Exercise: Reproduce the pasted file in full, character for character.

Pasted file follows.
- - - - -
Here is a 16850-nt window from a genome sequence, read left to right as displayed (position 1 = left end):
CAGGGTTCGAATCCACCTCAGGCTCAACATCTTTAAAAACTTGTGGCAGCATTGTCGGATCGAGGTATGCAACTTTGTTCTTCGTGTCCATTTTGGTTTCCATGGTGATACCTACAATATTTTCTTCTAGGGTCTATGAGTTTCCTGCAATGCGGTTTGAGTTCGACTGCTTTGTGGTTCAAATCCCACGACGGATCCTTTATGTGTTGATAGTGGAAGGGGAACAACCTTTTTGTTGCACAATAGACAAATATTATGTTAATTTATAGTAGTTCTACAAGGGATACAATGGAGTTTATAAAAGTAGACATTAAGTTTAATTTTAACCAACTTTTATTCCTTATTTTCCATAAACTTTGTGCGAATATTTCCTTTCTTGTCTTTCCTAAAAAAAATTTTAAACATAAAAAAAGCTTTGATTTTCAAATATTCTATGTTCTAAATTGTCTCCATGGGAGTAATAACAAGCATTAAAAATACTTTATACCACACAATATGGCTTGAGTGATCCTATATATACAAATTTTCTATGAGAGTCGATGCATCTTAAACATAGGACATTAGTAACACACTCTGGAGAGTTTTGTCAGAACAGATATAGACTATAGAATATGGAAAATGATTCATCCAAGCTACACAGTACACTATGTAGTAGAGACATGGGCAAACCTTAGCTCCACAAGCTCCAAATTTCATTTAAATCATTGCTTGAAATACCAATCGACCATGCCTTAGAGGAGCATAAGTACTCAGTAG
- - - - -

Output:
Here is a 16850-nt window from a genome sequence, read left to right as displayed (position 1 = left end):
CAGGGTTCGAATCCACCTCAGGCTCAACATCTTTAAAAACTTGTGGCAGCATTGTCGGATCGAGGTATGCAACTTTGTTCTTCGTGTCCATTTTGGTTTCCATGGTGATACCTACAATATTTTCTTCTAGGGTCTATGAGTTTCCTGCAATGCGGTTTGAGTTCGACTGCTTTGTGGTTCAAATCCCACGACGGATCCTTTATGTGTTGATAGTGGAAGGGGAACAACCTTTTTGTTGCACAATAGACAAATATTATGTTAATTTATAGTAGTTCTACAAGGGATACAATGGAGTTTATAAAAGTAGACATTAAGTTTAATTTTAACCAACTTTTATTCCTTATTTTCCATAAACTTTGTGCGAATATTTCCTTTCTTGTCTTTCCTAAAAAAAATTTTAAACATAAAAAAAGCTTTGATTTTCAAATATTCTATGTTCTAAATTGTCTCCATGGGAGTAATAACAAGCATTAAAAATACTTTATACCACACAATATGGCTTGAGTGATCCTATATATACAAATTTTCTATGAGAGTCGATGCATCTTAAACATAGGACATTAGTAACACACTCTGGAGAGTTTTGTCAGAACAGATATAGACTATAGAATATGGAAAATGATTCATCCAAGCTACACAGTACACTATGTAGTAGAGACATGGGCAAACCTTAGCTCCACAAGCTCCAAATTTCATTTAAATCATTGCTTGAAATACCAATCGACCATGCCTTAGAGGAGCATAAGTACTCAGTAG